In Recognizing Faces, the Whole is Not Greater Than the Sum of Its Parts
How do we recognize a face? To date, most research has answered “holistically”: We look at all the features—eyes, nose, mouth—simultaneously and, perceiving the relationships among them, gain an advantage over taking in each feature individually. Now a new study overturns this theory. The researchers—Jason M. Gold and Patrick J. Mundy of the Indiana University and Bosco S. Tjan of the University of Southern California—found that people’s performance in recognizing a whole face is no better than their performance with each individual feature shown alone. “Surprisingly, the whole was not greater than the sum of its parts,” says Gold. The findings appear in the journal Psychological Science, which is published by the Association for Psychological Science.
To predict each participant’s best possible performance in putting together the individual features, the investigators used a theoretical model called an “optimal Bayesian integrator” (OBI). The OBI measures someone’s success in perceiving a series of sources of information—in this case, facial features—and combines them as if they were using the sources together just as they would when perceiving them one by one. Their score recognizing the combination of features (the whole face) should equal the sum of the individual-feature scores. If the whole-face performance exceeds this sum, it implies that the relationships among the features enhanced the information processing—that is, “holistic” facial recognition exists.
In the first experiment participants were shown fuzzy images of three male and three female faces. Then either one feature—a left or right eye, nose, or mouth—or all four in proper face-like relationships appeared on the screen. That image would disappear and, if they saw an eye, all six eyes would appear; if a whole face, six whole faces. The participants clicked on the feature or face they’d just seen. In a second experiment, the whole-face images were superimposed on face-shaped ovals—in case such context helps holistic recognition, as is often claimed. In both experiments, participants’ performance with the whole faces was no better than with the isolated features—and no better than the OBI—indicating that the facial features were not processed holistically when shown in combination.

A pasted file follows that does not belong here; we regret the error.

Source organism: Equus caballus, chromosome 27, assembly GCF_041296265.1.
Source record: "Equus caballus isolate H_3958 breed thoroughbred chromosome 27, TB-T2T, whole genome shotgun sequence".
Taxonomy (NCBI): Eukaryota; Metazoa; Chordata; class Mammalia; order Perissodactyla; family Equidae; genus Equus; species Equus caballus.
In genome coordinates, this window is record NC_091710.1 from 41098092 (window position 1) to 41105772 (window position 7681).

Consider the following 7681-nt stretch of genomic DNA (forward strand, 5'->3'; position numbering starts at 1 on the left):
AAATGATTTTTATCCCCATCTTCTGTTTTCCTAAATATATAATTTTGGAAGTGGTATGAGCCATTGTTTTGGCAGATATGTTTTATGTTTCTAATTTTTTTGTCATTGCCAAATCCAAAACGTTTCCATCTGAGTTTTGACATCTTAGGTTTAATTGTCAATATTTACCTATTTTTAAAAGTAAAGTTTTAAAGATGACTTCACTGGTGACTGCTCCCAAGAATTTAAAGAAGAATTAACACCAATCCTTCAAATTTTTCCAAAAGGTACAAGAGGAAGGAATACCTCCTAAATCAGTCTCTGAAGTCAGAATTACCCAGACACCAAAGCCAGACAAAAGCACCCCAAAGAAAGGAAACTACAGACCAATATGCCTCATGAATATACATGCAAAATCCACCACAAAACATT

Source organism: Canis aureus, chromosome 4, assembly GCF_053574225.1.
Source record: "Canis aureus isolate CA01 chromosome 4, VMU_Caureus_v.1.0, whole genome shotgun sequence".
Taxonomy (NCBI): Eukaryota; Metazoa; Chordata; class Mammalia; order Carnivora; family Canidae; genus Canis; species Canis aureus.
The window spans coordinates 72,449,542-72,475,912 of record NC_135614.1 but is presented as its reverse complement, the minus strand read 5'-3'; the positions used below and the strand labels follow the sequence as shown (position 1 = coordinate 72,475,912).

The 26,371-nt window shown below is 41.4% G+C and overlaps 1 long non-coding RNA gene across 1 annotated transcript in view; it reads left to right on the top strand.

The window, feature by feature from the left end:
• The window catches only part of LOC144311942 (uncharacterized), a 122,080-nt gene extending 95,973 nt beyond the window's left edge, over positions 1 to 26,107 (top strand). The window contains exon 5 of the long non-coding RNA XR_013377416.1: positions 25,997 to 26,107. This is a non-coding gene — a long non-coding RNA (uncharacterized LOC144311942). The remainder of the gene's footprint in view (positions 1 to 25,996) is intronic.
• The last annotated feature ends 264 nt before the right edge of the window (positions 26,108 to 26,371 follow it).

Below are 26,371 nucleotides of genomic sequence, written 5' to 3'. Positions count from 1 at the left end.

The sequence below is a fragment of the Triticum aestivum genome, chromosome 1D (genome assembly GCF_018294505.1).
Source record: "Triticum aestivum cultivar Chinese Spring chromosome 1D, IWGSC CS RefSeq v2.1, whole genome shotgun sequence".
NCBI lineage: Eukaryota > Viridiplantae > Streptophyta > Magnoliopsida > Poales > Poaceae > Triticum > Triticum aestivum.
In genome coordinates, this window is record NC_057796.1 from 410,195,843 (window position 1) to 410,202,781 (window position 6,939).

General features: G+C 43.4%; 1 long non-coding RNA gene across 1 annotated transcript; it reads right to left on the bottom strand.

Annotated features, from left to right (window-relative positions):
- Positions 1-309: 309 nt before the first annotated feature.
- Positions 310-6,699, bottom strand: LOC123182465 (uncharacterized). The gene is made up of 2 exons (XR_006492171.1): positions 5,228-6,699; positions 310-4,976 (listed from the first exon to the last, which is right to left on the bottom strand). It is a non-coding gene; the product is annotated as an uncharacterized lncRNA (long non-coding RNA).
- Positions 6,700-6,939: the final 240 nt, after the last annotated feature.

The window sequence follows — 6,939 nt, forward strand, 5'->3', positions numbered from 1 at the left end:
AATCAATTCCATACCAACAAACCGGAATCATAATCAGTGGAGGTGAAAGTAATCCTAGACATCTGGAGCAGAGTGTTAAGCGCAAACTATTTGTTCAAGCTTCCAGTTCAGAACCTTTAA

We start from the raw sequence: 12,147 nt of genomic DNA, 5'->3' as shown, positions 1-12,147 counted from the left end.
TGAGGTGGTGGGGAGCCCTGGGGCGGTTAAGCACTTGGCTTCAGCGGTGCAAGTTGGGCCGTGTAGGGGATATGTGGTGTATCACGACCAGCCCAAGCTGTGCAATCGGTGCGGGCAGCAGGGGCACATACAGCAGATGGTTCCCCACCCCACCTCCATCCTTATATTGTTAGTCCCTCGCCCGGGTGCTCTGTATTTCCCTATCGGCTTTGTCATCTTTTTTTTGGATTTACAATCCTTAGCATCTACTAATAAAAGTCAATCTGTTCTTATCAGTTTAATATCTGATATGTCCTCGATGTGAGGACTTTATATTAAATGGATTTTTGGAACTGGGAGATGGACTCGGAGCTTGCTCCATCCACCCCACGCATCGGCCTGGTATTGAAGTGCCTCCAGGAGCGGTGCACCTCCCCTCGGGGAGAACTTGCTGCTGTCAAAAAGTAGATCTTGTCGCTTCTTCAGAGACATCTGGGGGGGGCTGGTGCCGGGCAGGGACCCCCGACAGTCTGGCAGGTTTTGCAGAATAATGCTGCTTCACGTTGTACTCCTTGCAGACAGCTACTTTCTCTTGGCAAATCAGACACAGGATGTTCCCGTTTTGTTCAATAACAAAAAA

“The OBI offers a clearly defined mathematical framework for studying what historically has been a rather loosely defined set of concepts,” says Gold.
The findings may offer promise in understanding the cognitive disorder prosopagnosia, the inability to recognize faces, and could also help in constructing better face-recognition software for security. But the real value, says Gold, is in basic research. “If you want to understand the complexities of the human mind, then understanding the basic processes that underlie how we perceive patterns and objects is an important part of that puzzle.”